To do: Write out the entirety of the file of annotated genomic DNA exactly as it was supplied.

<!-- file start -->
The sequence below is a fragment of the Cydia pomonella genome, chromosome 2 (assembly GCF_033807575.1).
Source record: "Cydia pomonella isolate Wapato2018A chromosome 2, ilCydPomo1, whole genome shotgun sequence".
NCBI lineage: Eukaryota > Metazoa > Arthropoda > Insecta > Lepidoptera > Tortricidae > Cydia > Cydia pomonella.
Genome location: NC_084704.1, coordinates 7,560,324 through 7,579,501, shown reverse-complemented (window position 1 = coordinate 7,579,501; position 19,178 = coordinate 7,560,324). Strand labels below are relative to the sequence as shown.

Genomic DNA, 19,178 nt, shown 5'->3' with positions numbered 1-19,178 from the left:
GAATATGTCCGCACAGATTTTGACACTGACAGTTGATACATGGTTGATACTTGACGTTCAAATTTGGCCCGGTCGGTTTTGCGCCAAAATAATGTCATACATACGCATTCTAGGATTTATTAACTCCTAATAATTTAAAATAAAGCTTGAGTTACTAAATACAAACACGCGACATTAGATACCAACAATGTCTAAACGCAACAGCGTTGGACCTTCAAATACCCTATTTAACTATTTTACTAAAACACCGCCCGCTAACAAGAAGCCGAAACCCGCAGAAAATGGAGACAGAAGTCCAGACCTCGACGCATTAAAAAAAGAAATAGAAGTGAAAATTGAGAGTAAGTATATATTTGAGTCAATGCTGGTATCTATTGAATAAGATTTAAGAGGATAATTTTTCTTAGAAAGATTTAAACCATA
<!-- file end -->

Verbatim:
The sequence below is a fragment of the Cydia pomonella genome, chromosome 2 (assembly GCF_033807575.1).
Source record: "Cydia pomonella isolate Wapato2018A chromosome 2, ilCydPomo1, whole genome shotgun sequence".
NCBI lineage: Eukaryota > Metazoa > Arthropoda > Insecta > Lepidoptera > Tortricidae > Cydia > Cydia pomonella.
Genome location: NC_084704.1, coordinates 7,560,324 through 7,579,501, shown reverse-complemented (window position 1 = coordinate 7,579,501; position 19,178 = coordinate 7,560,324). Strand labels below are relative to the sequence as shown.

Genomic DNA, 19,178 nt, shown 5'->3' with positions numbered 1-19,178 from the left:
GAATATGTCCGCACAGATTTTGACACTGACAGTTGATACATGGTTGATACTTGACGTTCAAATTTGGCCCGGTCGGTTTTGCGCCAAAATAATGTCATACATACGCATTCTAGGATTTATTAACTCCTAATAATTTAAAATAAAGCTTGAGTTACTAAATACAAACACGCGACATTAGATACCAACAATGTCTAAACGCAACAGCGTTGGACCTTCAAATACCCTATTTAACTATTTTACTAAAACACCGCCCGCTAACAAGAAGCCGAAACCCGCAGAAAATGGAGACAGAAGTCCAGACCTCGACGCATTAAAAAAAGAAATAGAAGTGAAAATTGAGAGTAAGTATATATTTGAGTCAATGCTGGTATCTATTGAATAAGATTTAAGAGGATAATTTTTCTTAGAAAGATTTAAACCATA